A new trend has emerged in workplaces around the world.

Large tech companies like Apple, Google, and Microsoft are demanding a return to the office. Citigroup, American Express, and Goldman Sachs are other companies asking employees to return to the office.


The problem is that employees already prefer their remote working arrangements, so they are reluctant to return to the office. Many Apple workforce even wrote letters to revolt. Their letter, which was addressed to higher management, expressed annoyance with the new policy and claimed that it had caused some staff to resign.


How can businesses manage this conflict and create a return-to-office plan that benefits all staff members? This piece contains all that corporate executives need to understand to traverse this new phase of work and make the transition back to the office a smooth one for all employees.

Why Employees Don’t Want to Return to the Office

The way office employees operate today differs from before the pandemic. The tools that allowed and enabled many to work remotely—like video conferencing, chat platforms, and collaborative software—have accompanied them back to the workplace. It has been a challenging and immediate transition to working from home, but the first difficulties brought new benefits to them.

Now, more employees are asking themselves, “Why return to the office?” Most of them are yet to find a suitable answer to this question.

    ➡️ The reality that many meetings are still done online has hit employees returning to the office, making the necessity of being physically present feel redundant.

    ➡️ 67% of those who worked remotely during the epidemic thought that doing so increased their productivity compared to working in an office. This is partly because they experienced fewer distractions from noisy environments and chatty coworkers. So, they see no need to go into the workplace if they can be just as productive—if not more—at home.

    ➡️ Employees refusing to return to office is also connected to the issue of cost. According to a U.S. Census Bureau report, working from home instead of going into the office every day saves an employee an average of $4500 and 408 hours per year.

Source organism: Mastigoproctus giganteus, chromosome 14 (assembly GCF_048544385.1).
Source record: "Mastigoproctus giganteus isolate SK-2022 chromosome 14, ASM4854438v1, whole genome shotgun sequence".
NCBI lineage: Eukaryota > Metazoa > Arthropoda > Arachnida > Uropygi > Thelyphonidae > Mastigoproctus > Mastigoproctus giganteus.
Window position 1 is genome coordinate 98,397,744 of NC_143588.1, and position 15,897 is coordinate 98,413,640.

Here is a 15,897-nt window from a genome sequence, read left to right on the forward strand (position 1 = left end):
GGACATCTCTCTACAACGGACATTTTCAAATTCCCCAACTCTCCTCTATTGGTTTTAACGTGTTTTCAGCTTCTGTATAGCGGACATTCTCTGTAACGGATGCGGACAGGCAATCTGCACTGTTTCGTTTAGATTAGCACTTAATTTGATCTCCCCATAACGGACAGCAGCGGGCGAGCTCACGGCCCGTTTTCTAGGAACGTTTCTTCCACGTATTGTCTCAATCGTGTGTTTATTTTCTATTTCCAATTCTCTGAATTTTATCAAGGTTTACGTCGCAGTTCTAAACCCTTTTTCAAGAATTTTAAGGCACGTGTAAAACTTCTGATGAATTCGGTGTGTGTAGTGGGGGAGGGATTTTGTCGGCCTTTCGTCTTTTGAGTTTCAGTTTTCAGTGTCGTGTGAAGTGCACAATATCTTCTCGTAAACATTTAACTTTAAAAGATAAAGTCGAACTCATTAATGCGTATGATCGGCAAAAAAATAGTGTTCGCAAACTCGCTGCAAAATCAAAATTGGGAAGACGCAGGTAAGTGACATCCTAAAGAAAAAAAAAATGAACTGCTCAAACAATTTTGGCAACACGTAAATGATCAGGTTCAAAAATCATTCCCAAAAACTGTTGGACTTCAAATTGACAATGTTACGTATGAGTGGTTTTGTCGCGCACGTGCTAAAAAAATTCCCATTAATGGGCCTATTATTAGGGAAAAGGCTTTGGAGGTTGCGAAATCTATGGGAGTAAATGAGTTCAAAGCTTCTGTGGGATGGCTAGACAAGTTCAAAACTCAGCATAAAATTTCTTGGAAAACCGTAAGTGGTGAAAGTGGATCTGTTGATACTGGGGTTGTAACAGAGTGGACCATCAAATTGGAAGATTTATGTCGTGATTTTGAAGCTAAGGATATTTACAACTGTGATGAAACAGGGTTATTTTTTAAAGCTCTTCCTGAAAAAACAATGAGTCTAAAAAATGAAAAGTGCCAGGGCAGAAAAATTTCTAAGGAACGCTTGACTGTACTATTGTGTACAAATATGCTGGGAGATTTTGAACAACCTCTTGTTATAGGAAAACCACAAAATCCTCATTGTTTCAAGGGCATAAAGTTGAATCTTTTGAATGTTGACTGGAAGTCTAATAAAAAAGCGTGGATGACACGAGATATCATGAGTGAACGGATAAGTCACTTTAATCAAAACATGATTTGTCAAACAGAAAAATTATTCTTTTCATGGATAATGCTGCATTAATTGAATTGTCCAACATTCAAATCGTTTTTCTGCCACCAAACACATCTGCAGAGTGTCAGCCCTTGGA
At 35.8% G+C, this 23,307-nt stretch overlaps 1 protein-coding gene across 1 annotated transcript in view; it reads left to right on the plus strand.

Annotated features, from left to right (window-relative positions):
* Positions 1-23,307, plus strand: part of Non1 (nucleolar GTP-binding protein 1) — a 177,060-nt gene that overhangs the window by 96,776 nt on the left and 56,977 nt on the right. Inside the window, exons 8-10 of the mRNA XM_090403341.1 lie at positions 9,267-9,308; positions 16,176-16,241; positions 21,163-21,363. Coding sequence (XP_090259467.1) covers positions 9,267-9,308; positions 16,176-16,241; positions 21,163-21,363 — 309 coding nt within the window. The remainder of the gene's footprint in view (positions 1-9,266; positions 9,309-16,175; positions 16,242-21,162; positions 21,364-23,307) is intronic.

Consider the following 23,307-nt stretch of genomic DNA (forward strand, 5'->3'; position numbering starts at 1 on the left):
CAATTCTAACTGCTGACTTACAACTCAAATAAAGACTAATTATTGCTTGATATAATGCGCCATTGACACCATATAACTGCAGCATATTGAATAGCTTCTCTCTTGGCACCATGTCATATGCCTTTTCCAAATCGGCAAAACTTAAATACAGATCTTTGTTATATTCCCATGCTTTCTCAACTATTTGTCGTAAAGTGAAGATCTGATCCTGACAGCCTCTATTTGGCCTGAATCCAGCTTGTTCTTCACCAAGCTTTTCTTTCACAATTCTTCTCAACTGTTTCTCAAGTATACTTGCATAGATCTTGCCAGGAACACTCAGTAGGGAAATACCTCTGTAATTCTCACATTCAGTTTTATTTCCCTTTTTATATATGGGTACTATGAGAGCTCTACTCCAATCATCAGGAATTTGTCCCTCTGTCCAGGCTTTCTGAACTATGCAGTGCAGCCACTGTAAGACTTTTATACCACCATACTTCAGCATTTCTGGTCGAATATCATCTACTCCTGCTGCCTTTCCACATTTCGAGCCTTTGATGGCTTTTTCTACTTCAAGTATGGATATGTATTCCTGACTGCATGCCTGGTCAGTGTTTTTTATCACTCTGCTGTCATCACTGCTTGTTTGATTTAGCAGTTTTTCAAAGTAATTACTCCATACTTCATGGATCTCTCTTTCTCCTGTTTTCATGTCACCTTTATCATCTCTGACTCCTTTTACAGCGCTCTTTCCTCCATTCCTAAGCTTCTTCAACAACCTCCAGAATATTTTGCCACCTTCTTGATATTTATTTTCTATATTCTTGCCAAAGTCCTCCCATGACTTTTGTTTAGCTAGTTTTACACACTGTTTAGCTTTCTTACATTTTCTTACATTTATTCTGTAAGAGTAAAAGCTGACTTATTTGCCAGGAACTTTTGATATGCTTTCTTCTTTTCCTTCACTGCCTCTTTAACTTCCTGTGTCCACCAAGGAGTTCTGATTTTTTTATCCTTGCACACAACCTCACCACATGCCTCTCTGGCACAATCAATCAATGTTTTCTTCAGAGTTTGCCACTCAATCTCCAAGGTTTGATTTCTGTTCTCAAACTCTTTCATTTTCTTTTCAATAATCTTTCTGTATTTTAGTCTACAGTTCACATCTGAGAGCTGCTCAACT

➡️ Employees are now used to the freedom, flexibility, and control that comes with remote work. These employees are not ready to relinquish the sense of power they have just acquired over their life. Also, having settled into the pandemic way of work, employees are dreading the burnout and work/life disruption that’ll come with returning to the office.

    ➡️ The new quiet quitting trend may also have something to do with this. An employee who is quitting will only perform activities explicitly stated in their job description. They want to create clear boundaries and perform the absolute bare minimum to avoid working long hours and achieve work-life balance. Quiet quitting could be an indication of burnout or dissatisfaction with one’s job. Employees who are burnt out may choose to do only little to reduce their stress. It might also imply that they are prepared to shift jobs or that they are hunting for new employment.


    Is Hybrid/Remote Work Here to Stay?

    Millions of employees have recently left their workplace in search of either more income, better benefits, or more control over their daily lives. Remote-first tech companies that have made the decision to offer flexible schedules are only reflecting the current state of the labor market.

    But is this remote work bubble about to burst soon?

    We don’t think so.

    Data from 50,000 of the biggest firms in the US and Canada show that remote work is here to stay. A quarter (24%) of all professional roles in the US and Canada are now permanent remote tasks, according to this Q1 2022 Quarterly Remote Work Report. The number of roles being offered as non-office based has increased significantly even from the final quarter of 2021.


    Besides, businesses that don’t make an effort to accommodate employees’ preferred work schedules are doing so at their own cost. These organizations will suffer as long as there are choices for this workforce. Employees are ready to quit in favor of other businesses in the same industry providing flexible, fully remote workplaces.


    Thankfully, remote work has many faces. Some workplaces are remote-friendly, some are remote-first and others are hybrid. All these are choices that companies can explore.

    Read also How to stay mindful in hybrid workplaces.

    • Remote-friendly Vs Remote-first Work

    Remote-first and remote-friendly workplaces are not interchangeable terms. A remote-first company assures that employees work entirely outside of the corporate office, as opposed to a remote-friendly company that permits employees to do so occasionally.


    A remote-first business is designed from the ground up with home office flexibility in mind. The company is frequently founded with procedures and systems designed to accommodate employees who are dispersed throughout the world.

    • The Hybrid Work Model and Why it Isn’t Working